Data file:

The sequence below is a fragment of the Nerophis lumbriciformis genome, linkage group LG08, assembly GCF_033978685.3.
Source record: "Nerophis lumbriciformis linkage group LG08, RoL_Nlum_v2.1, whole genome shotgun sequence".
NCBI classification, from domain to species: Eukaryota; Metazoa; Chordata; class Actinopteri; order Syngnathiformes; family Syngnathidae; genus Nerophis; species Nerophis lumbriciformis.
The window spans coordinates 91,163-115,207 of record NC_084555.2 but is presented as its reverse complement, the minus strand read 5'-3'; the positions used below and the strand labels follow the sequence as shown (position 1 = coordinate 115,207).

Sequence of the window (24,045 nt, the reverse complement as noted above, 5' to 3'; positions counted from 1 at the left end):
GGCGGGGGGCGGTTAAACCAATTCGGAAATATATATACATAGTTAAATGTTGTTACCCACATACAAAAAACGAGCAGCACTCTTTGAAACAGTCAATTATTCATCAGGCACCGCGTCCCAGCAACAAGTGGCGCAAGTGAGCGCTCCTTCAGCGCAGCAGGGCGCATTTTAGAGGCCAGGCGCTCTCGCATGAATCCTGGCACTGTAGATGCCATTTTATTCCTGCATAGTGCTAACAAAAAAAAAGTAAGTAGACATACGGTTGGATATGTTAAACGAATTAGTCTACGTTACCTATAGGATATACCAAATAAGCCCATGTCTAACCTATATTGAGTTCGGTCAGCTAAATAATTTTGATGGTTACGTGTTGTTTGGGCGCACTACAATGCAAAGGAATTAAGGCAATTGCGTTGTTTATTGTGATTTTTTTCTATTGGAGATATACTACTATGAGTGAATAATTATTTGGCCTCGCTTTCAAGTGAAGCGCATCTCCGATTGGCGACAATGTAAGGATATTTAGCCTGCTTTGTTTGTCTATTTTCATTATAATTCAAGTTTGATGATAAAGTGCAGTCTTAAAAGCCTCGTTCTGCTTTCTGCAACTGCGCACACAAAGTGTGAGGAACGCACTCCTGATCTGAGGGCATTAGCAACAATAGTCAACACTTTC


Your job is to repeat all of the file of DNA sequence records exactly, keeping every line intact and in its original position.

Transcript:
The sequence below is a fragment of the Nerophis lumbriciformis genome, linkage group LG08, assembly GCF_033978685.3.
Source record: "Nerophis lumbriciformis linkage group LG08, RoL_Nlum_v2.1, whole genome shotgun sequence".
NCBI classification, from domain to species: Eukaryota; Metazoa; Chordata; class Actinopteri; order Syngnathiformes; family Syngnathidae; genus Nerophis; species Nerophis lumbriciformis.
The window spans coordinates 91,163-115,207 of record NC_084555.2 but is presented as its reverse complement, the minus strand read 5'-3'; the positions used below and the strand labels follow the sequence as shown (position 1 = coordinate 115,207).

Sequence of the window (24,045 nt, the reverse complement as noted above, 5' to 3'; positions counted from 1 at the left end):
GGCGGGGGGCGGTTAAACCAATTCGGAAATATATATACATAGTTAAATGTTGTTACCCACATACAAAAAACGAGCAGCACTCTTTGAAACAGTCAATTATTCATCAGGCACCGCGTCCCAGCAACAAGTGGCGCAAGTGAGCGCTCCTTCAGCGCAGCAGGGCGCATTTTAGAGGCCAGGCGCTCTCGCATGAATCCTGGCACTGTAGATGCCATTTTATTCCTGCATAGTGCTAACAAAAAAAAAGTAAGTAGACATACGGTTGGATATGTTAAACGAATTAGTCTACGTTACCTATAGGATATACCAAATAAGCCCATGTCTAACCTATATTGAGTTCGGTCAGCTAAATAATTTTGATGGTTACGTGTTGTTTGGGCGCACTACAATGCAAAGGAATTAAGGCAATTGCGTTGTTTATTGTGATTTTTTTCTATTGGAGATATACTACTATGAGTGAATAATTATTTGGCCTCGCTTTCAAGTGAAGCGCATCTCCGATTGGCGACAATGTAAGGATATTTAGCCTGCTTTGTTTGTCTATTTTCATTATAATTCAAGTTTGATGATAAAGTGCAGTCTTAAAAGCCTCGTTCTGCTTTCTGCAACTGCGCACACAAAGTGTGAGGAACGCACTCCTGATCTGAGGGCATTAGCAACAATAGTCAACACTTTC